Safety & Handling

Aftermarket Lubricant Additives

19 Jan , 2016  

There are lots of aftermarket lubricant additives with claims of enhancing the performance of your industrial grease or oil. How true are these claims? And what makes after market lubricant additives special?

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The claims of these additives improving lubricant performance are largely unsupported. If you visit an automotive store and look at the data sheets for their additive products, you will find that almost all are identical. Most of the supposedly special aftermarket lubricant additives use SAE 50 base oil and the typical additives found in your standard lubricant packages. An exemption are the lubricant additives that use polytetrafluoroethylene or PTFE.

However, PTFE has been found out over and over to have no beneficial effects. PTFE was designed more than five decades ago. The company behind the compound stated it offers no advantage as an active ingredient in lubricant additives and oil packages for internal combustion engines.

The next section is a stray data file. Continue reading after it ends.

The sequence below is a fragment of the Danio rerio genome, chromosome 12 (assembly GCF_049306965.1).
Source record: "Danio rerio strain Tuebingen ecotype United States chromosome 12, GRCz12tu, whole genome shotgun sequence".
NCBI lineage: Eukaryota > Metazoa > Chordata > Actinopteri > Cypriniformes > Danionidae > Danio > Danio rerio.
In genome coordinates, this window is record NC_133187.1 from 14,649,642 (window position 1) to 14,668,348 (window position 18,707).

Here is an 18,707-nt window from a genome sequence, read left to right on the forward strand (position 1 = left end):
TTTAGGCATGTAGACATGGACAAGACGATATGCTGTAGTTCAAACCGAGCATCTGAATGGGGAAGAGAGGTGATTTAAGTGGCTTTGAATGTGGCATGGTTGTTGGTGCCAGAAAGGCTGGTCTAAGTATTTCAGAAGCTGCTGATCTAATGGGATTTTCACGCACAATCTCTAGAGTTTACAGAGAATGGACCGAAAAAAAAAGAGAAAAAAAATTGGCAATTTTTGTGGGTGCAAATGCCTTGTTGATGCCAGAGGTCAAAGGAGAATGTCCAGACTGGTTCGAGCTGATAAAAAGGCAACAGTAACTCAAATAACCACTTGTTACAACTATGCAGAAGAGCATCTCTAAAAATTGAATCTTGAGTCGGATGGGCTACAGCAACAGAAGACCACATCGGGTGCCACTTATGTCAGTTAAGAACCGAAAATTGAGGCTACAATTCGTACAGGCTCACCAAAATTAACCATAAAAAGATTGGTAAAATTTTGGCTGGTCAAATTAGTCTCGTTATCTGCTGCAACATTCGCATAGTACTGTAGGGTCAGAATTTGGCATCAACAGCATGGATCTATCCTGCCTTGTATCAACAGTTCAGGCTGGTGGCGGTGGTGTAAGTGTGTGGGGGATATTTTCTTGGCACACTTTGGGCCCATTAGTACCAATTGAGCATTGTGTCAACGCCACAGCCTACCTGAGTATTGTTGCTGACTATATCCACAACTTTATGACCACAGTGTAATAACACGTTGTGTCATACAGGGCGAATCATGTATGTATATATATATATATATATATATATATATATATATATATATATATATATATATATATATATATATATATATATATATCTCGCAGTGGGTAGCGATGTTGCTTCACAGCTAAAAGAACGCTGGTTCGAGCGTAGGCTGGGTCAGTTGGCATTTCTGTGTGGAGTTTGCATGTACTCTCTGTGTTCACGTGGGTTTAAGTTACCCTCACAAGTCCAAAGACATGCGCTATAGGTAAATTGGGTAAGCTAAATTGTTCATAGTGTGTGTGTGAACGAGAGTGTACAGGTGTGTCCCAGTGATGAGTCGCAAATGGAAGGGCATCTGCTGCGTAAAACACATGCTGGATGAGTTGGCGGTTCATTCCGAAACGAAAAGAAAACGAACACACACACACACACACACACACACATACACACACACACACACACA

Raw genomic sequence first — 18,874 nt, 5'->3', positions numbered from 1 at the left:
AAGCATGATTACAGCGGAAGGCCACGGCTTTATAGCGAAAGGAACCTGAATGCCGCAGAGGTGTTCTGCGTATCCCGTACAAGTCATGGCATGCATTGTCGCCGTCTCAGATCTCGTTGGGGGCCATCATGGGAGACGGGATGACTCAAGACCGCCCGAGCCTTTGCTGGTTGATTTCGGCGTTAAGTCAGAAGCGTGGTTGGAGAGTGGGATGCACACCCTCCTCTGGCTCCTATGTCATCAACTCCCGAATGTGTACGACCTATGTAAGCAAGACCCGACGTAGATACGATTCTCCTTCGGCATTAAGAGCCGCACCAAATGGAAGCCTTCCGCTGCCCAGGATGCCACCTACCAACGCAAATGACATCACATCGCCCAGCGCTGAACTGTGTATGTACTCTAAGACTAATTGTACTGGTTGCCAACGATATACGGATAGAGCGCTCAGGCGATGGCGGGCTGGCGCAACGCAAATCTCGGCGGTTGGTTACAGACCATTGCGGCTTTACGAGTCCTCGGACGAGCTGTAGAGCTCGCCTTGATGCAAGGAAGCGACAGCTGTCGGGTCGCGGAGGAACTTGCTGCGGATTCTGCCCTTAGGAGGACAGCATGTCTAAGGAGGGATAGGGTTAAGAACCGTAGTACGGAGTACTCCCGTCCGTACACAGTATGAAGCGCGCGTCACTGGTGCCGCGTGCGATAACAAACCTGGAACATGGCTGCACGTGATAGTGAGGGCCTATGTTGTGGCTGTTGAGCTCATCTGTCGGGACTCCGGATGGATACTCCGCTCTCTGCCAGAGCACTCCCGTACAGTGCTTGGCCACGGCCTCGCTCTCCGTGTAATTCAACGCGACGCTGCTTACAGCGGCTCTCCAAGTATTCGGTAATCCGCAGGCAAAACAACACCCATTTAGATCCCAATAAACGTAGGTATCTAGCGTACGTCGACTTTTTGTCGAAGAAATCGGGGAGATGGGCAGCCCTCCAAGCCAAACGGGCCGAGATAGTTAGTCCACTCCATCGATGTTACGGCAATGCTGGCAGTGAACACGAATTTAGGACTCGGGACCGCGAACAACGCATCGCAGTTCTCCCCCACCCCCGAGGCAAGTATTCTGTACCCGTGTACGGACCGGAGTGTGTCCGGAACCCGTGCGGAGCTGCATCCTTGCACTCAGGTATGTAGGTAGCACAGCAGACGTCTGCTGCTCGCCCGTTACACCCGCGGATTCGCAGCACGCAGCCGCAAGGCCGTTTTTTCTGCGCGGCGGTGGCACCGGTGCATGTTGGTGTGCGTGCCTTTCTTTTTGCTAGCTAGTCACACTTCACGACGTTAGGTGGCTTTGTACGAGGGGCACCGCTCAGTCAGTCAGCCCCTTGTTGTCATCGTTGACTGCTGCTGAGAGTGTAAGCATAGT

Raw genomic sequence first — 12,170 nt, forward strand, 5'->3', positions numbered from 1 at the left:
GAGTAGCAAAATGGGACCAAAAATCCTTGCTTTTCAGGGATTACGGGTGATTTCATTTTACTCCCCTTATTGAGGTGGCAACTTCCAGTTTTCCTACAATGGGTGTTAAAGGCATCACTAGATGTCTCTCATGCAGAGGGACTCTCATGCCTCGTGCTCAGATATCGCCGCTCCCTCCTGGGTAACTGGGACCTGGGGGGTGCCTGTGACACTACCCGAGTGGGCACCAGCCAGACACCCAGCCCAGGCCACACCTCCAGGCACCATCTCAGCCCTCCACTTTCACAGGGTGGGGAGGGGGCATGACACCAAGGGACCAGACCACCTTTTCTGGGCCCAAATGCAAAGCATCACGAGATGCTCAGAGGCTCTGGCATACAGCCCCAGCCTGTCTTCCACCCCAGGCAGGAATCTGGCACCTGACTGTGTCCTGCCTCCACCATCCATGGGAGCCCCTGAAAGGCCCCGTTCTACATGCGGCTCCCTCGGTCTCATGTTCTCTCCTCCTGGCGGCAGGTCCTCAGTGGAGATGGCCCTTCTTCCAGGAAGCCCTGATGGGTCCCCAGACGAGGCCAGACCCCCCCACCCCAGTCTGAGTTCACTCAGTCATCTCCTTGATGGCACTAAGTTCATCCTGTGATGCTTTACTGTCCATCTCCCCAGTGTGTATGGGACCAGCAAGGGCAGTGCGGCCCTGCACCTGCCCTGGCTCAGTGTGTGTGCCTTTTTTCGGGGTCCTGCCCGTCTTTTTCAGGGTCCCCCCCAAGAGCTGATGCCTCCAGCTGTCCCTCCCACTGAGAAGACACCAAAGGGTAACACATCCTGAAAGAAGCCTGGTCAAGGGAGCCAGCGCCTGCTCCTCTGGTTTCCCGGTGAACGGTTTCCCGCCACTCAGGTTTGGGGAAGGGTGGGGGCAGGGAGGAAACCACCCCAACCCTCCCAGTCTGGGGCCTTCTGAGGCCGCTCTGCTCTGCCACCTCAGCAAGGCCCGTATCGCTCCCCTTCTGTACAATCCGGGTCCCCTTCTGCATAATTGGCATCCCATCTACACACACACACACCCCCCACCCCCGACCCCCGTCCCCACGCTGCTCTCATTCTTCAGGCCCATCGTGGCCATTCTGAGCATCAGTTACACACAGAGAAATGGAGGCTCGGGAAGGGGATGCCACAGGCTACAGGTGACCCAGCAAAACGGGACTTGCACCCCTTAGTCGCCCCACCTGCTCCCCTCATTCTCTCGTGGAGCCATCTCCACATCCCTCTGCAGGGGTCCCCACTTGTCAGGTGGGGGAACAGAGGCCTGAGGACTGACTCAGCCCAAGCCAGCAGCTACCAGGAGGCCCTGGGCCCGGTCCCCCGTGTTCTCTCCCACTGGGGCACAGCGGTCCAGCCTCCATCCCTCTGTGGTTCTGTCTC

PTFE lubricant additives have also been tested by NASA. Their tests revealed that the products offer no improvement in the performance of the lubricant. In some cases, the use of the additives had negative effects. The solids in the additives had the tendency to gather at inlets or paths, preventing the passage of oil and depriving parts of lubricant.

Simply put, there are no trustworthy studies that support the claims of these aftermarket additives. There is a reason why there are a lot of fines and legal actions being taken against companies that produce these additives. There is also a reason why machine and car manufacturers don’t recommended these sort of products.

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